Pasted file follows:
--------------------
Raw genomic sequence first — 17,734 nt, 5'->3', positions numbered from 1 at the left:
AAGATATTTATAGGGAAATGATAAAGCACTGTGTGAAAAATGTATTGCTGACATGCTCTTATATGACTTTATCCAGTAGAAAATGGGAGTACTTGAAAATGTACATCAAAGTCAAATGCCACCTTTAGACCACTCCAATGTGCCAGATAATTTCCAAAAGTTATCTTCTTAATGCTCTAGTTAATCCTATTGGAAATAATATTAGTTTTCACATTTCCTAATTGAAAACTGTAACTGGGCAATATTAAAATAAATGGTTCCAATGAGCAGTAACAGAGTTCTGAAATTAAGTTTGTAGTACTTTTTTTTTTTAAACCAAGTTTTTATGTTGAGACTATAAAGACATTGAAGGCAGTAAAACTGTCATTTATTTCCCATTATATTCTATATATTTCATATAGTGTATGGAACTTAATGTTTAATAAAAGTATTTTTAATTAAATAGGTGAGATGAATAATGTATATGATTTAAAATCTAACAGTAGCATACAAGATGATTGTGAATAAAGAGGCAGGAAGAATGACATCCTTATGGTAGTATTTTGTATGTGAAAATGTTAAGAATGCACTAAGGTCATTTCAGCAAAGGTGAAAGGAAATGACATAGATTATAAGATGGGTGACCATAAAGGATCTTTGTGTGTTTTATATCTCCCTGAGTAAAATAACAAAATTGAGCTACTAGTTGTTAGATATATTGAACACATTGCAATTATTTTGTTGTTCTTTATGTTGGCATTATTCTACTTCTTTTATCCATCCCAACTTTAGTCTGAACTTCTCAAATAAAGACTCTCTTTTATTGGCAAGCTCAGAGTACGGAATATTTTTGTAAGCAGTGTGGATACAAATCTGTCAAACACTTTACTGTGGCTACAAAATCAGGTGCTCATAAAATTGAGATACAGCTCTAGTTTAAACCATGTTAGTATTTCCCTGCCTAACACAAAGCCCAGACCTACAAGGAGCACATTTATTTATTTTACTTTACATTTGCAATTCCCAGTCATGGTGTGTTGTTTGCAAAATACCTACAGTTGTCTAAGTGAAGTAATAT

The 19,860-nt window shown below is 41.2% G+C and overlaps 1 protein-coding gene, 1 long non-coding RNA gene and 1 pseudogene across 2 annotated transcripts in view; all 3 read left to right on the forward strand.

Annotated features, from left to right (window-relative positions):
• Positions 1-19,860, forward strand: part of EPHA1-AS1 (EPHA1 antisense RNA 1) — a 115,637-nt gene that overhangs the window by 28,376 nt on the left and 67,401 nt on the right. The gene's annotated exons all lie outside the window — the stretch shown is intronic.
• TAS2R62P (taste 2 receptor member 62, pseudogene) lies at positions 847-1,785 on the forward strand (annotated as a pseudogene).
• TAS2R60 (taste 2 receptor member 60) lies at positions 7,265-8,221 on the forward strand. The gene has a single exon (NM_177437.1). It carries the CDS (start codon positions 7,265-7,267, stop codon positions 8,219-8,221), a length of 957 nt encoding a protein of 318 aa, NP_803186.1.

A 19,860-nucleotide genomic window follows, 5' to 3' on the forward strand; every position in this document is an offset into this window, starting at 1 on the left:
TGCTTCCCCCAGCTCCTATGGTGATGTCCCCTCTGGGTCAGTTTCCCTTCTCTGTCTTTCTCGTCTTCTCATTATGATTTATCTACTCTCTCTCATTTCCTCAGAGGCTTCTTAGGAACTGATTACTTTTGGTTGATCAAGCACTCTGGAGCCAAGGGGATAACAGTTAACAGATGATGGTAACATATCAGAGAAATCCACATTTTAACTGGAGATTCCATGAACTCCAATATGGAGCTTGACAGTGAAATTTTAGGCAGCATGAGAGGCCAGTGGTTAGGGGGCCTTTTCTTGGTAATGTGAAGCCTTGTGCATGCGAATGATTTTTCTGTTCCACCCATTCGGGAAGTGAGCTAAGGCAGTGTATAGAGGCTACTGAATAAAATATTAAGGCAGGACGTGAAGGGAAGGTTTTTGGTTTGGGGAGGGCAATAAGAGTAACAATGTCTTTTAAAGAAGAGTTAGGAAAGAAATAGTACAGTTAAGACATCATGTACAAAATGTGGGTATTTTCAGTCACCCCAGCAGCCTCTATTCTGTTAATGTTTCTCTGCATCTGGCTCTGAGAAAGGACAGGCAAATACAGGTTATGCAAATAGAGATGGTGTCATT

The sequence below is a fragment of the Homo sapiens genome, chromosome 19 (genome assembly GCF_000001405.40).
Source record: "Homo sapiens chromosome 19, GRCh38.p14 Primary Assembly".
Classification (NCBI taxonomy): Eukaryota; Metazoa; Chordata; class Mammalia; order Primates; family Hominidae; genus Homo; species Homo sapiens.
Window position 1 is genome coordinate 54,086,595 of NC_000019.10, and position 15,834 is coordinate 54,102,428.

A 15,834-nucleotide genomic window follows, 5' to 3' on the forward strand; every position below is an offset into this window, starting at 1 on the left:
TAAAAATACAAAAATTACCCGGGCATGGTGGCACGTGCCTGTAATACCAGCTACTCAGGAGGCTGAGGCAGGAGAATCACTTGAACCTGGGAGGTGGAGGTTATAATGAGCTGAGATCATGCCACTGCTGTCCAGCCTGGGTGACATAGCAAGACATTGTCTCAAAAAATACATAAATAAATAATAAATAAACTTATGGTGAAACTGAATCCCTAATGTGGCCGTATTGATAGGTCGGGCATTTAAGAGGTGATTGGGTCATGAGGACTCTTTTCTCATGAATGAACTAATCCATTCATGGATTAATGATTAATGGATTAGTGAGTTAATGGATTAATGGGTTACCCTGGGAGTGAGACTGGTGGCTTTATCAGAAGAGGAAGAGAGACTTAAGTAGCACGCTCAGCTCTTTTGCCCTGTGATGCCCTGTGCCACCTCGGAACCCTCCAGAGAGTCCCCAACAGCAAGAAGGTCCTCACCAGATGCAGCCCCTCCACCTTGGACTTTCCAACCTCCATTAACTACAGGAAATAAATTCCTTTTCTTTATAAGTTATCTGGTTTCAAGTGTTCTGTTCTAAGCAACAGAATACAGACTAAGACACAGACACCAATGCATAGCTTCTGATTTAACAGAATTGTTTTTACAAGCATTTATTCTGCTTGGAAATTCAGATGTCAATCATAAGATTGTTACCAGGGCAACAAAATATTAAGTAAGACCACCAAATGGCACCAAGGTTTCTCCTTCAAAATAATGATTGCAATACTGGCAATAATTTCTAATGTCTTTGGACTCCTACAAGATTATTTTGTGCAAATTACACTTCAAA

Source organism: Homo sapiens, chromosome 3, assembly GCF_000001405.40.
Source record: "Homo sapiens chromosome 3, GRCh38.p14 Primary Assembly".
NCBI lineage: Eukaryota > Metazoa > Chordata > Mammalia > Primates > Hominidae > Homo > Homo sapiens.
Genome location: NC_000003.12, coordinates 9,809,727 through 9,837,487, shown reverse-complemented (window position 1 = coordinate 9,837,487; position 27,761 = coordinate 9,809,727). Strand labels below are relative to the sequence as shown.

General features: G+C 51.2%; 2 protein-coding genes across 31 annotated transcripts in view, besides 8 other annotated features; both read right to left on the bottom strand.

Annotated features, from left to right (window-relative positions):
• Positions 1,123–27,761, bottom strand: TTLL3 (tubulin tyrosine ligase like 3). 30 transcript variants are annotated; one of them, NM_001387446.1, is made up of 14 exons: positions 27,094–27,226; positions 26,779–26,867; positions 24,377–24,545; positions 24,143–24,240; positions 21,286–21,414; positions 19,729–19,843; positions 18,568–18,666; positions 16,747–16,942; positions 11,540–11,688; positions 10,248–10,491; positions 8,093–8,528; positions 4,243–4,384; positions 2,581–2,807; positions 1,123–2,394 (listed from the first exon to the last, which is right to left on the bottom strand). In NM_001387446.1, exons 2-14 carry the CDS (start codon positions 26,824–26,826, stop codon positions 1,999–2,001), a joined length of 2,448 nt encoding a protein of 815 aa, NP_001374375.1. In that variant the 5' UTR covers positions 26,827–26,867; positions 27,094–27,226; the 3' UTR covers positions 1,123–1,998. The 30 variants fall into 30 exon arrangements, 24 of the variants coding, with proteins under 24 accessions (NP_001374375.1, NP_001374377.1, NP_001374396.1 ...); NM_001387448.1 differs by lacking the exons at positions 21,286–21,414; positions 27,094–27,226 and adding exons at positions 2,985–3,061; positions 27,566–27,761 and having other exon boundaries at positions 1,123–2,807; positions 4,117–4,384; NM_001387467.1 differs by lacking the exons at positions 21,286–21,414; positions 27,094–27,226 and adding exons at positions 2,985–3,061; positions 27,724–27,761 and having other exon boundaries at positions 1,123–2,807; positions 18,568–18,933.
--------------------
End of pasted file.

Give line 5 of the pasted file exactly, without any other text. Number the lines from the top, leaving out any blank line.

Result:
• Positions 1-19,860, forward strand: part of EPHA1-AS1 (EPHA1 antisense RNA 1) — a 115,637-nt gene that overhangs the window by 28,376 nt on the left and 67,401 nt on the right. The gene's annotated exons all lie outside the window — the stretch shown is intronic.